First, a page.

No idea how this ties into “Cycling”. Unless she’s a personal trainer.
Also, what have I purchased that made you think a “Cycling” category would be a good set of recommendations?
Please stop putting things in the “New Releases” recommendation list three months before they’re released. This has been showing up on my lists for weeks, and not only does the Kindle edition not come out until September, the paperback edition doesn’t come out until December.
Never change: the smartphone-powered mister. Because nothing says “out of warranty repair” like connecting a water supply to your charging port.
Fortunately for them, no one ever robs jewelry stores…
One thing that struck me as I browsed the many goofy products that Thanko sells is the hint of sneering contempt in a lot of their product photography:
For instance, The Lonely Guy Wine Chiller:
And the Fat Slob Food Warmer:
Compare and contrast to The Dorkiest Umbrella Ever, where the guy can’t help but look ridiculous but is out doing something, and the girl actually looks kinda cute in it:
Now, it’s possible I’m reading too much into it. The “fat slob” model shows up in a lot of product photos and videos, and seems to be comfortable with how he’s used, but marketing pictures tell a story, and these stories show how the company views the customer. Add a girl to the wine-chiller photo, and Our Hero would be having a successful date; add some more guys to the food-warmer pic and put a nice spread of finger foods on it, and Our Hero would be hosting a Superbowl party.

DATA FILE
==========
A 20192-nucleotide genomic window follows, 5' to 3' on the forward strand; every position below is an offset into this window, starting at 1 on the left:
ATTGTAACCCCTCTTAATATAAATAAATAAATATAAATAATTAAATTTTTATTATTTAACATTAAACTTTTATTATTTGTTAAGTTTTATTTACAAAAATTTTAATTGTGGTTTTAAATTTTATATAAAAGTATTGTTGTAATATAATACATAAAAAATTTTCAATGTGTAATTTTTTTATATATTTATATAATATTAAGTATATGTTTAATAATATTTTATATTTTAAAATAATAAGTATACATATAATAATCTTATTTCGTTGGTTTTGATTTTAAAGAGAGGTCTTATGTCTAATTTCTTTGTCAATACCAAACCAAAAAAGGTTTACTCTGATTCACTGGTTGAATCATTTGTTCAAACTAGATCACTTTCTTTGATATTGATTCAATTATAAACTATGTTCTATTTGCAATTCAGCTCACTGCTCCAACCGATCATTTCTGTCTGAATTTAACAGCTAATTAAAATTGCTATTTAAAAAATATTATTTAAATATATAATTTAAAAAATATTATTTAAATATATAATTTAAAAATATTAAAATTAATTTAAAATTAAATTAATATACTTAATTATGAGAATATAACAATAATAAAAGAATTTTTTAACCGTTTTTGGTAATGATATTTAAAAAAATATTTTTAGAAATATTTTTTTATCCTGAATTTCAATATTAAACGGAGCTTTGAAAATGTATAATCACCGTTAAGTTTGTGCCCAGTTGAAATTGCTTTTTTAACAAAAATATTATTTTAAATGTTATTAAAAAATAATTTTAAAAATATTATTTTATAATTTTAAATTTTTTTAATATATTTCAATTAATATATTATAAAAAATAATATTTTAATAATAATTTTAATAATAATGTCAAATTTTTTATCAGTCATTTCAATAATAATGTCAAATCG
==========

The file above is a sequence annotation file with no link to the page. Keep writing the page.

One of these things is not like the others…
At least this one is obviously wrong, unlike the time I asked it to take me to the Embassy Suites SFO, and eventually discovered that there are two of them, about ten minutes apart…
I’m a big fan of Trello, but the only reason to visit their blog is to check for new features. Unfortunately, they feel the need to pad it out with the sort of content-free content that makes workplace violence seem like a reasonable response.
Take this, for instance: “Here’s Proof That Office Layout Doesn’t Affect Productivity”.
Using the DeskTime time-tracking and productivity app, I examined people working in three different environments: an open office, a closed-space office, and a cubicle. It turns out that working in a closed office leads to just 4% more productivity than working in an open office (89.3% vs. 85.8%).
But here’s the kicker: the most productive setup (91.1%) of the trio was the bane of every modern worker’s existence—the dreaded cubicle.
This absolutely reeks. No sample size, no description of what type of work the “tracked” employees did, what industries they were in or even what countries, and no hint of how long this intern “studied” them, but she’s got proof that will put your foolish opinions in their place.
And her solutions? Forget office layout, and focus on art, plants, headphones, and blocking social media.
(and yes, I know her bio calls her “senior writer and content marketer”, but I used to work with a guy whose business cards said “Lord High Everything Else”, so I’m sticking with “intern”)
Why is this children’s toy wearing a bondage gag?